Colleen DeCourcy: The Way I See It

W+K global CCO Colleen DeCourcy talks to Shots about her creative path, women in our industry, and asks “why isn’t there a 60-year-old female Anthony Bourdain type on TV?” (She’s got ideas.)

+PDXOctober 2nd 2017

These are excerpts from a feature story on W+K global CCO Colleen DeCourcy that originally appeared on Read the original here.

“On the Origin of Species helped me understand human nature; the possibility we’re all changeable.”

When I was about 12 years old I was given a beautiful leather-bound special edition version of Darwin’s On the Origin of Species. It became my Bible. Darwin gave me a new understanding of the world and of human nature. There was a direct connection I felt between that science and the possibility that we are changeable. That we don’t have to die the same as we’re born, that if I pushed myself into inhospitable environments and just stuck it out, I would adapt and grow. It defined my own evolution, which was as much about selfactualisation as it was about escape.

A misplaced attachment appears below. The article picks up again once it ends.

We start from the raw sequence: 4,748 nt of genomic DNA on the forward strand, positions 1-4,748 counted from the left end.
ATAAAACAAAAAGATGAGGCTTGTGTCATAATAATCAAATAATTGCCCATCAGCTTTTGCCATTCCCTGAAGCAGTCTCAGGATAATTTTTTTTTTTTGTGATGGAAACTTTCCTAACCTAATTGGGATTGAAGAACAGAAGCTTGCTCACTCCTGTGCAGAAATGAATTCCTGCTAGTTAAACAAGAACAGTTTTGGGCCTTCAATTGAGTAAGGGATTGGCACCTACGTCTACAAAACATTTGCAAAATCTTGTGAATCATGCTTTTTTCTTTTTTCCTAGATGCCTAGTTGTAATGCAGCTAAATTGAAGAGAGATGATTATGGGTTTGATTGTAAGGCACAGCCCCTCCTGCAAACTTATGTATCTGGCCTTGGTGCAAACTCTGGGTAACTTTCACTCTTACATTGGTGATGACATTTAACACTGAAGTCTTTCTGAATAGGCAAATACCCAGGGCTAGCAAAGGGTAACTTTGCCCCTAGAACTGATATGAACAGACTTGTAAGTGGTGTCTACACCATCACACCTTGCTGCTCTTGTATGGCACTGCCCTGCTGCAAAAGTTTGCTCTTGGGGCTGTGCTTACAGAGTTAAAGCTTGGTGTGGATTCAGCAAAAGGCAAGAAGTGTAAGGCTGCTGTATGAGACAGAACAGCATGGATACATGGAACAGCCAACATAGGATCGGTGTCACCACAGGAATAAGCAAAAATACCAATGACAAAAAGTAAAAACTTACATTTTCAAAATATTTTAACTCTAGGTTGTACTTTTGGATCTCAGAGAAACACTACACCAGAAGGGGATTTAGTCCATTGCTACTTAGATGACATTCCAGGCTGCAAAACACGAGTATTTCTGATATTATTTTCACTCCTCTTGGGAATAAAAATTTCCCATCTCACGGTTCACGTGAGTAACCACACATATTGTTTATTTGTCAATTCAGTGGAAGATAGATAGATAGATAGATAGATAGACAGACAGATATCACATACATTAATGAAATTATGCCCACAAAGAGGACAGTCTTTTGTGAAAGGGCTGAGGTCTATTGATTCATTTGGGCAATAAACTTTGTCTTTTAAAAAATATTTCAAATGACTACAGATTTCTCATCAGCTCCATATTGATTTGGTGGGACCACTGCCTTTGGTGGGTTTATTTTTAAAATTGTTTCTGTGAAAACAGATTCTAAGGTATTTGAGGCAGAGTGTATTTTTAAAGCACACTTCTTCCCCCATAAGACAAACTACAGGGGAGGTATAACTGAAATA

I’m sure I’ve had many nicknames. I was always the new kid. Was I a good student at school? Well, I was a popular student, but I couldn’t seem to focus academically. It said “average” on my graduating high school report card and that paralysed me for a little while. While I thought of myself as funny and quick and maybe even cool – my official record was posted as “average”. I never let that happen again. I studied English and journalism at university but left in 1985, just short of getting my degree. I wanted a writing job.

My first job was as a receptionist for an advertising agency called Saffer Cravit & Freedman in Toronto. There was a female chief creative officer there who really inspired me. Her name was Margaret Cioffi and I’ve never met a woman like her. She didn’t set out to please anyone. She had moods. She was demanding. She could be charming and then she would be abrupt. Her bedside manner was terrible, but her work was exceptional. She was more than “one of the guys”. The men feared her because she left them off balance. They didn’t know what she was, they just respected her.


I’m not sure why it’s harder for women to be perceived as creative superstars. I think it’s tied into humility, which is more often found in women than men. We don’t self-promote as much as men. We don’t posture well. Women are expected to place their own needs second. It’s not just conditioning, it’s part of our genetics. When a woman is pregnant, she places herself in a vulnerable position in order to deliver another life. I think it is a woman’s superpower, to deliver others. However, I also think it’s every person’s right to put themselves first.